Andrew’s income ‘shrouded in fog of secrecy’

The Duke of York's financial situation is mostly bankrolled by one person – his mother the Queen – but his income is "shrouded in a fog of secrecy", an investigator into royal finances has said.

With Andrew taking the unprecedented decision to step back from official royal duties, it will be up to the monarch to decide how much her son will continue to get from her private income – and this will never be disclosed.

The Queen receives £21.7 million a year from the Duchy of Lancaster, and uses an unknown amount of this private income to fund Andrew's royal duties and part of his private life.

Andrew

His office at Buckingham Palace – where he has seven full-time staff plus, according to his website, two secondees from business and two interns from Huddersfield University, is paid for out of this Duchy money, as are any expenses incurred from official duties.

David McClure, a television producer and writer who examined the wealth of the royal family in his book Royal Legacy, told the PA news agency: "No-one knows for sure how much he gets.

"There is a mystery as to where Andrew's money comes from.

"We do know that he is funded by money from the Queen's Duchy of Lancaster estate but the precise details of that are shrouded in a fog of pea-souper proportions."

The royals

Mr McClure added: "There are also a lot of trusts knocking around. The Queen Mother left trusts. George VI left behind trusts, we think for his grandchildren, so more than likely there is trust money.

"Trusts are the traditional vehicle by which the royal family passes on their wealth."

Mr McClure added: "In theory, he probably needs less money.

"I think part of the problem is maybe the Queen's emotional attachment to her favourite son. She's both a head of state and also a mother, she must be torn in that respect. There are expenses to be paid."

The Duchy of Lancaster does not publish a breakdown of how the Queen spends her Duchy income, but Mr McClure called on the monarch to make her funding of the royals more transparent.

"Why can't the Queen through her annual statement give a breakdown of what she gives Andrew, Edward, Anne and Princess Alexandra?" he said.

The duke earned himself the nickname Air Miles Andy for his lavish use of helicopters and other aircraft at public expense.

Taxpayers footed the bill for his official royal travel via the Sovereign Grant, as they do with the rest of the royals.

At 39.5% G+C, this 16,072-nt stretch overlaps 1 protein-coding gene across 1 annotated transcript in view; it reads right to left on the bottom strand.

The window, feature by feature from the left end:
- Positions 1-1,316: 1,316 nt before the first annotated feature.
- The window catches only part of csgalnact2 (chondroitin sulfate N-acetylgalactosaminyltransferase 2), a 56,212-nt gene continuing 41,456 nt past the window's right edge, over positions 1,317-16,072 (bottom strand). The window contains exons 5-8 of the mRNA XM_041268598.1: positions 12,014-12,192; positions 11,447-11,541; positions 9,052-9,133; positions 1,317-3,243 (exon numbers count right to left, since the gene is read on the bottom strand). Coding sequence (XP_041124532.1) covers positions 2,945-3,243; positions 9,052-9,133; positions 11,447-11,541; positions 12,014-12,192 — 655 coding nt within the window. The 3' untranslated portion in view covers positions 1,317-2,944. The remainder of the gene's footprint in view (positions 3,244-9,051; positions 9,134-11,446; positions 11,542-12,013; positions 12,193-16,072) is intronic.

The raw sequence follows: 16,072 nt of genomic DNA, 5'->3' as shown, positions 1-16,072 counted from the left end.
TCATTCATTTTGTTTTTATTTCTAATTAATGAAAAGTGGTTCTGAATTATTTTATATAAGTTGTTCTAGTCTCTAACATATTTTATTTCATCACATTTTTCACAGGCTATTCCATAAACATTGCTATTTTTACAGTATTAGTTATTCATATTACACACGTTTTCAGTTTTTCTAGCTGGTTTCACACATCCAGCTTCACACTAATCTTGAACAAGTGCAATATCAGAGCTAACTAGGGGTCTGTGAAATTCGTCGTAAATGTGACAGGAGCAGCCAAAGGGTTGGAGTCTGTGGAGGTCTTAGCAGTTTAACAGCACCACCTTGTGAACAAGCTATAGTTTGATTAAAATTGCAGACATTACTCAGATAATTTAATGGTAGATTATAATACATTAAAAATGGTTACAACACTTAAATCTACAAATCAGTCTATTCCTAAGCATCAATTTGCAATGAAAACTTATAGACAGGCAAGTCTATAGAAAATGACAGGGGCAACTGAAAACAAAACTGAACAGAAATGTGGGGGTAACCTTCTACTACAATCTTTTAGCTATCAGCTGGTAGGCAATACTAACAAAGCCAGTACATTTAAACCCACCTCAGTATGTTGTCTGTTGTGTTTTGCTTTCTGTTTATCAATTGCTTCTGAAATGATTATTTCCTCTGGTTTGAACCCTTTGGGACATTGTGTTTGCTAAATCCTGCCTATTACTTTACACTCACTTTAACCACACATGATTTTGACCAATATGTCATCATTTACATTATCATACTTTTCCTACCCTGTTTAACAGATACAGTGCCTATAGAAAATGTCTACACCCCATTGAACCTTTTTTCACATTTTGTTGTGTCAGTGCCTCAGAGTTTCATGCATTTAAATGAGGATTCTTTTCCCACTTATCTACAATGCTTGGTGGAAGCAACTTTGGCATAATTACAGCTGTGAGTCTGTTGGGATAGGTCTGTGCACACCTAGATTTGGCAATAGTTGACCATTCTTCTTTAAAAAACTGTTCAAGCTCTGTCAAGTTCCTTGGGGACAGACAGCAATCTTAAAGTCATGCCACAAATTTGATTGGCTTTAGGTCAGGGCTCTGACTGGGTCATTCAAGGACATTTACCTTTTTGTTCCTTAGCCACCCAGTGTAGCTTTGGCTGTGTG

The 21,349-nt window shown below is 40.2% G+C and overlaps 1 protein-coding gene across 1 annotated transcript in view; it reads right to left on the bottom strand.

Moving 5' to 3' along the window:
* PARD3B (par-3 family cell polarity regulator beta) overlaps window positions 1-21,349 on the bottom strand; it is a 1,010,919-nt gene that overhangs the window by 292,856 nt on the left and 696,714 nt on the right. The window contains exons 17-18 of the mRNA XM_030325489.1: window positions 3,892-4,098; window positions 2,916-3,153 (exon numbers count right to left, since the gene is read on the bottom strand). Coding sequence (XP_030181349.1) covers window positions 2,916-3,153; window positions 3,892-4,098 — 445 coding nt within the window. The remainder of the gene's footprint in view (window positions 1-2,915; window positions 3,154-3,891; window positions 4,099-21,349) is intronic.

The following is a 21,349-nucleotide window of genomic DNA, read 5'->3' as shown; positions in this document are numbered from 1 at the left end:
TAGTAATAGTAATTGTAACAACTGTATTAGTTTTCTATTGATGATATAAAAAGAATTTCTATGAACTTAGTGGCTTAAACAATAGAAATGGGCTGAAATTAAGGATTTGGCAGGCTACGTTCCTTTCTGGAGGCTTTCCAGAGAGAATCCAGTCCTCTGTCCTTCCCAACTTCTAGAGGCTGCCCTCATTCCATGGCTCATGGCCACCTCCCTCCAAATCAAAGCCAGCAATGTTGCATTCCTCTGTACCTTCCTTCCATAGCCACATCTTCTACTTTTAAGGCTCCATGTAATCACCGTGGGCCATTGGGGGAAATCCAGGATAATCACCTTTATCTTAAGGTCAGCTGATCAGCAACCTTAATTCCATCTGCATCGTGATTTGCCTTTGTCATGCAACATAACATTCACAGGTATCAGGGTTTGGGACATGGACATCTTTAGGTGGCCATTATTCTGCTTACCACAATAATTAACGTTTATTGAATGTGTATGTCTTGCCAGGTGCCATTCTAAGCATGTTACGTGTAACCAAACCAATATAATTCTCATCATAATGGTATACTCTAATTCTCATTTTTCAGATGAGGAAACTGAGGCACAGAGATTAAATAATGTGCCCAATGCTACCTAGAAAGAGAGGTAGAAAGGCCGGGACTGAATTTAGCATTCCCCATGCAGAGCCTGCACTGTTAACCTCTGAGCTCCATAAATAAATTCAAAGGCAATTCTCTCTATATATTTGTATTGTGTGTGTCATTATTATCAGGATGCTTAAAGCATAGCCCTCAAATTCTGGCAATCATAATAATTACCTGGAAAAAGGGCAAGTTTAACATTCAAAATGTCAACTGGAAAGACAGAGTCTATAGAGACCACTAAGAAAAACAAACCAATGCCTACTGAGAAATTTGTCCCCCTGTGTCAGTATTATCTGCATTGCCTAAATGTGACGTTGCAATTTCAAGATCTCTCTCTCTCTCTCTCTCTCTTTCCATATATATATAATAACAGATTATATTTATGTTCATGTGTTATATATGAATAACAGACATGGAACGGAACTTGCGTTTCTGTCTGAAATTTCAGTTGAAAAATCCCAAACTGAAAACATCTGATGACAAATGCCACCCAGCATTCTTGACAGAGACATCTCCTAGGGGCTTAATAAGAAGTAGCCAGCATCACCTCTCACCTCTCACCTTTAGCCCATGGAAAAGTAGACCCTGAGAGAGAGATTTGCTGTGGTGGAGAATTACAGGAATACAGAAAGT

As the duke steps away from public duty, his official royal travel should be non-existent.

But in 2011/2012, he clocked up a travel bill of more than £378,000 despite stepping down from his post as the UK's trade envoy in July 2011.

He continued to journey to countries in this role as he had previous commitments, carrying out five major tours promoting UK firms.

The total fee for journeys costing £10,000 or more in 2011/2012 came to £378,249.

His most expensive flights were £92,237 for travel to China, Hong Kong and Malaysia for a UK Trade and Industry (UKTI) tour in October 2011.

This included £19,987 for scheduled flights to and from the Far East and a further £72,250 on a private jet.

  • £5,000 - Cost of taking a royal helicopter to a golf club in 2016
  • £10,800 - Two return trips on an RAF jet to St Andrews for a golfing engagement in 2004
  • £38,480 - Andrew's official travel costs in 2018/19
  • £378,000 - His official travel costs in 2011/12
  • £4.6 million - Total cost to the taxpayer of royal family's official travel in 2018/19
  • £249,000 - What Andrew used to be paid in the Civil List before the arrangements changed in 1992
  • £21.7 million - The Queen's income from the Duchy of Lancaster
  • £100 million - annual estimated cost to taxpayers of royal family's security

During that year, Andrew also spent £81,000 on a private jet to Saudi Arabia, a further £18,709 on scheduled flights to Singapore and £14,196 on tickets to Qatar and Abu Dhabi in November.

In 2016, he reportedly spent £5,000 of taxpayers' money flying in the royal helicopter to play golf at a club in Kent.

In 2004, two return trips to Scotland on an RAF jet for a golfing engagement at the Royal and Ancient Club in St Andrews cost taxpayers more than £10,800.

In 2009, the public paid £6,000 after he used a helicopter to fly 70 miles from his home to a bridge-opening ceremony in Sussex. A first class rail ticket would have cost £90.

Duke of York playing golf

The same year, the UKTI published figures that showed Andrew ran up hotel and transport bills in his role as trade envoy of more than £140,000 which were paid for by the government's international business development organisation.

In the most recent Buckingham Palace Sovereign Grant financial accounts of 2018-2019, records showed Andrew's scheduled flights to Bahrain on a trip for the Foreign Office in April 2018 cost £16,272, while a charter flight to Hungary for a Foreign Office trip plus scheduled flights for staff planning and advance trips cost £22,208.

The total for Andrew's travel was £38,480‬ – but the Buckingham Palace accounts only publish journeys costing £15,000 or more.

In total, the cost to the taxpayers in the last financial year for official travel for the Queen and the rest of the royal family was £4.6 million.

Mr McClure said: "In a sense there will be a saving to the public purse in so far as Andrew will not be taking public money for his travel expenses."

But a continued cost to the taxpayers will be Andrew's security bill.

The duke remains a senior member of the royal family, so will still have police protection officers.

But the amount the nation pays for guarding the royal family is never disclosed.